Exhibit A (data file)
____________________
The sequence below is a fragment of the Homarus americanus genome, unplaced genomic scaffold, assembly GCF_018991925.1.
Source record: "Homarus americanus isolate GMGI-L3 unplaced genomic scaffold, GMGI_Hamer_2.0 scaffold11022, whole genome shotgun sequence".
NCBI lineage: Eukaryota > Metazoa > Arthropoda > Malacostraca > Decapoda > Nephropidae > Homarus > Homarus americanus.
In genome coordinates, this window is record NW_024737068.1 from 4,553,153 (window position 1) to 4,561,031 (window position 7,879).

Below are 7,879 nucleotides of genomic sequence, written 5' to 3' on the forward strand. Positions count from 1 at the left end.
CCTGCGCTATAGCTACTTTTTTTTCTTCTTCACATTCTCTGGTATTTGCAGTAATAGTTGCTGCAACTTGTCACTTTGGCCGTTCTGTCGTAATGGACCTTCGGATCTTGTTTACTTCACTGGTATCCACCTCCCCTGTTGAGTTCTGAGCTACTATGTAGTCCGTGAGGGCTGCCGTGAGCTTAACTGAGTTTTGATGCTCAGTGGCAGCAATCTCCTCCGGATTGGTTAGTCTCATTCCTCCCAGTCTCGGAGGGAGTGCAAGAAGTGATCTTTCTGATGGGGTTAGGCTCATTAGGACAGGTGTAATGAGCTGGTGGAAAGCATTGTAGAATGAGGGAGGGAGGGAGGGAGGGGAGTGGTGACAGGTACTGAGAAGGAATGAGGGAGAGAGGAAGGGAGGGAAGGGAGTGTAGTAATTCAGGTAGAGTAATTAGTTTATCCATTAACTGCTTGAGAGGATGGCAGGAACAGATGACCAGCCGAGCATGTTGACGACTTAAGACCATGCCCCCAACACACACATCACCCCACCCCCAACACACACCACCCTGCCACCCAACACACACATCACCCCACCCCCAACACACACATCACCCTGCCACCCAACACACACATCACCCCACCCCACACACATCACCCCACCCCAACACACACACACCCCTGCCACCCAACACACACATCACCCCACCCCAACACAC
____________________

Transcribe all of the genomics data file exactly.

The sequence below is a fragment of the Homarus americanus genome, unplaced genomic scaffold, assembly GCF_018991925.1.
Source record: "Homarus americanus isolate GMGI-L3 unplaced genomic scaffold, GMGI_Hamer_2.0 scaffold11022, whole genome shotgun sequence".
NCBI lineage: Eukaryota > Metazoa > Arthropoda > Malacostraca > Decapoda > Nephropidae > Homarus > Homarus americanus.
In genome coordinates, this window is record NW_024737068.1 from 4,553,153 (window position 1) to 4,561,031 (window position 7,879).

Below are 7,879 nucleotides of genomic sequence, written 5' to 3' on the forward strand. Positions count from 1 at the left end.
CCTGCGCTATAGCTACTTTTTTTTCTTCTTCACATTCTCTGGTATTTGCAGTAATAGTTGCTGCAACTTGTCACTTTGGCCGTTCTGTCGTAATGGACCTTCGGATCTTGTTTACTTCACTGGTATCCACCTCCCCTGTTGAGTTCTGAGCTACTATGTAGTCCGTGAGGGCTGCCGTGAGCTTAACTGAGTTTTGATGCTCAGTGGCAGCAATCTCCTCCGGATTGGTTAGTCTCATTCCTCCCAGTCTCGGAGGGAGTGCAAGAAGTGATCTTTCTGATGGGGTTAGGCTCATTAGGACAGGTGTAATGAGCTGGTGGAAAGCATTGTAGAATGAGGGAGGGAGGGAGGGAGGGGAGTGGTGACAGGTACTGAGAAGGAATGAGGGAGAGAGGAAGGGAGGGAAGGGAGTGTAGTAATTCAGGTAGAGTAATTAGTTTATCCATTAACTGCTTGAGAGGATGGCAGGAACAGATGACCAGCCGAGCATGTTGACGACTTAAGACCATGCCCCCAACACACACATCACCCCACCCCCAACACACACCACCCTGCCACCCAACACACACATCACCCCACCCCCAACACACACATCACCCTGCCACCCAACACACACATCACCCCACCCCACACACATCACCCCACCCCAACACACACACACCCCTGCCACCCAACACACACATCACCCCACCCCAACACAC